By 2035, the Russian government plans to increase its share of the Asia-Pacific natural gas trade to 33%. However, so far Russia’s pivot to Asia has largely been a turn to China. China is now substantially involved in Russian gas projects. Chinese lenders provided support of $12 billion out of an overall $27 billion needed for Yamal LNG. Once Yamal is fully operating in 2019, 4 Mt are planned to be exported to China each year. Earlier, in May 2014, Russia also signed a 30-year gas deal with China. If developed on schedule, by 2030 the Power of Siberia and Altai pipelines together would deliver 68 billion cubic meters per annum (bcma), as opposed to 80 bcma to Europe.

In the attempts to find non-Western capital and to diversify energy supplies from the European markets, Russia will become more and more dependent on China. By 2030, China will be the main importer of natural gas, including LNG. China’s rising demand in gas and the lack of new buyers will make Russia more subject to China’s dominating position, whereby Chinese investors can exploit their strong bargaining position over price, routes and supplies.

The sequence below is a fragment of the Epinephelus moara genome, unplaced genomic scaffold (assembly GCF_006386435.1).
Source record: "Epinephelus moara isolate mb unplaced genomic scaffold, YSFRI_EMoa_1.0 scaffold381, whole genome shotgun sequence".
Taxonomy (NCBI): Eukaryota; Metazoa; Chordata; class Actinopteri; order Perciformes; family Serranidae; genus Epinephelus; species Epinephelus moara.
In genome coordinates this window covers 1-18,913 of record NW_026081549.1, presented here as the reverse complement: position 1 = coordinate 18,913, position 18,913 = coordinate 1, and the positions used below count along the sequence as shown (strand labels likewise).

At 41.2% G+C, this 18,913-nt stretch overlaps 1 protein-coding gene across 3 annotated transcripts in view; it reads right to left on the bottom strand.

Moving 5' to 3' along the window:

About Author

Maria Shagina

Dr. Maria Shagina specializes in European and post-Soviet politics with a particular focus on Eastern Partnership and Russia. She was previously a visiting fellow at the Centre for Russian, European and Eurasian Studies, University of Birmingham and is currently affiliated with the Geneva International Sanctions Network. She holds a double PhD degree from the University of Lucerne and University of Zurich and a M.A. from the University of Dusseldorf.